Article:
- you should know that your mental health may change in unexpected ways and you may become suicidal (thinking about harming or killing yourself or planning or trying to do so) while you are taking cenobamate. A small number of adults and children 5 years of age and older (about 1 in 500 people) who took anticonvulsants like cenobamate to treat various conditions during clinical studies became suicidal during their treatment. Some of these people developed suicidal thoughts and behavior as early as 1 week after they started taking the medication. There is a risk that you may experience changes in your mental health if you take an anticonvulsant medication such as cenobamate, but there may also be a risk that you will experience changes in your mental health if your condition is not treated. You and your doctor will decide whether the risks of taking an anticonvulsant medication are greater than the risks of not taking the medication. You, your family, or your caregiver should call your doctor right away if you experience any of the following symptoms: panic attacks; agitation or restlessness; new or worsening irritability, anxiety, or depression; acting on dangerous impulses; difficulty falling asleep or staying asleep; aggressive, angry, or violent behavior; mania (frenzied, abnormally excited mood); talking or thinking about wanting to hurt yourself or end your life; or any other unusual changes in behavior or mood. Be sure that your family or caregiver knows which symptoms may be serious so they can call the doctor if you are unable to seek treatment on your own.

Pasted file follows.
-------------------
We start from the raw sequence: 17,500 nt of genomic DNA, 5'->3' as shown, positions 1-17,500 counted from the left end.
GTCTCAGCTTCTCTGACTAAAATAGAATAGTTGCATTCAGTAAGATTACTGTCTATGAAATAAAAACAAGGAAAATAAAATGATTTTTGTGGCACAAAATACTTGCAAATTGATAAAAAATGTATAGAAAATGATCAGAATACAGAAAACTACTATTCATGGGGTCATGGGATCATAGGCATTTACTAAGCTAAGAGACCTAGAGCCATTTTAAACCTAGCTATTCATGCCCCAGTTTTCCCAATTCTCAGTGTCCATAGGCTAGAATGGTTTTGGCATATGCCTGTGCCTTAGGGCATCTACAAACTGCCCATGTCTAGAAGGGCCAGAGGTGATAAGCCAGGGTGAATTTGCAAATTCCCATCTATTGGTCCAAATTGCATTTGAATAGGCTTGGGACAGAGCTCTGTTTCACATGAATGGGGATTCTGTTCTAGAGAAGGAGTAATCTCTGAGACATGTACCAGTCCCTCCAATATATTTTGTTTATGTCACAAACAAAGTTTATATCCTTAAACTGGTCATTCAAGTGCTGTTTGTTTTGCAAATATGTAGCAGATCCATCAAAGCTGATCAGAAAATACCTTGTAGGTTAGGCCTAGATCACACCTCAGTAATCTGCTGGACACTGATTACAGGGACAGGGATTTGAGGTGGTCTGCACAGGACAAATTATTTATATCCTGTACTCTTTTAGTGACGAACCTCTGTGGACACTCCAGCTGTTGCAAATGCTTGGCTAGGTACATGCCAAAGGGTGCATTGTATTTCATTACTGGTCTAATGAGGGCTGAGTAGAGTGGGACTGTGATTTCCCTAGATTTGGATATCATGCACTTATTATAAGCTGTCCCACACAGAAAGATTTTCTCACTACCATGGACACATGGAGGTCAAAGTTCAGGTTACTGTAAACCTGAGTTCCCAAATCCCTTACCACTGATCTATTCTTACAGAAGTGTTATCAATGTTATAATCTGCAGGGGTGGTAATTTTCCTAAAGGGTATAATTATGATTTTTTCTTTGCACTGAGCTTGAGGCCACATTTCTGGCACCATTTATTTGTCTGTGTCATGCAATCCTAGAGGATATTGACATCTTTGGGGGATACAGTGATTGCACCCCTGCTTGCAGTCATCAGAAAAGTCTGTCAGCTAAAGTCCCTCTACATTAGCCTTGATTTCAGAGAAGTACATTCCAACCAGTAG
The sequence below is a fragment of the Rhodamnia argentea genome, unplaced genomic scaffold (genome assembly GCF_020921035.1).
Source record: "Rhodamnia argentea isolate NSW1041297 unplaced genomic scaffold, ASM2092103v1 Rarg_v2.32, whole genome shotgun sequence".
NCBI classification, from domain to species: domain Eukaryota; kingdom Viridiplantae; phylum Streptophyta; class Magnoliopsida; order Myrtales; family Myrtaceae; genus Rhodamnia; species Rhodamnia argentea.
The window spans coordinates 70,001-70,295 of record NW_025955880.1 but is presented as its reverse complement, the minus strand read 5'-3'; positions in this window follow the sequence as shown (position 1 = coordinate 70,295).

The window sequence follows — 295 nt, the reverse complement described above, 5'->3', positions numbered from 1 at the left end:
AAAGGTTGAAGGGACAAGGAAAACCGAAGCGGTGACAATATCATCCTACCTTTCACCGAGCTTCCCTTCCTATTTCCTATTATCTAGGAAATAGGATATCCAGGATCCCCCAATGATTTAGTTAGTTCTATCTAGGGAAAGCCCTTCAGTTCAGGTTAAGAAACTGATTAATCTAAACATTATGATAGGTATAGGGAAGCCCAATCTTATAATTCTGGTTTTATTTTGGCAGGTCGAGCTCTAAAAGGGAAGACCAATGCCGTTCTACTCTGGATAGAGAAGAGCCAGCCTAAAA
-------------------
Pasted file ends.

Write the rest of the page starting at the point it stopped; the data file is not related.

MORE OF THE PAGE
Cenobamate comes as a tablet to take by mouth. It is usually taken once daily with or without food. Take cenobamate at around the same time every day. Follow the directions on your prescription label carefully, and ask your doctor or pharmacist to explain any part you do not understand. Take cenobamate exactly as directed. Do not take more or less of it or take it more often than prescribed by your doctor.
Swallow the tablets whole with liquid; do not split, chew, or crush them.
Your doctor will probably start you on a low dose of cenobamate and gradually increase your dose, not more than once every 2 weeks.
Cenobamate may be habit-forming. Do not take a larger dose, take it more often, or take it for a longer period of time than prescribed by your doctor.
Cenobamate may help control your condition, but it does not cure it. Do not stop taking cenobamate without talking to your doctor. If you suddenly stop taking cenobamate, your seizures may become worse. Your doctor will probably decrease your dose gradually.
Keep all appointments with your doctor.
Do not let anyone else take your medication. Cenobamate is a controlled substance. Prescriptions may be refilled only a limited number of times; ask your pharmacist if you have any questions.
It is important for you to keep a written list of all of the prescription and nonprescription (over-the-counter) medicines you are taking, as well as any products such as vitamins, minerals, or other dietary supplements. You should bring this list with you each time you visit a doctor or if you are admitted to a hospital. It is also important information to carry with you in case of emergencies.
All information has been provided courtesy of MedLinePlus from the National Library of Medicine and from the FDA.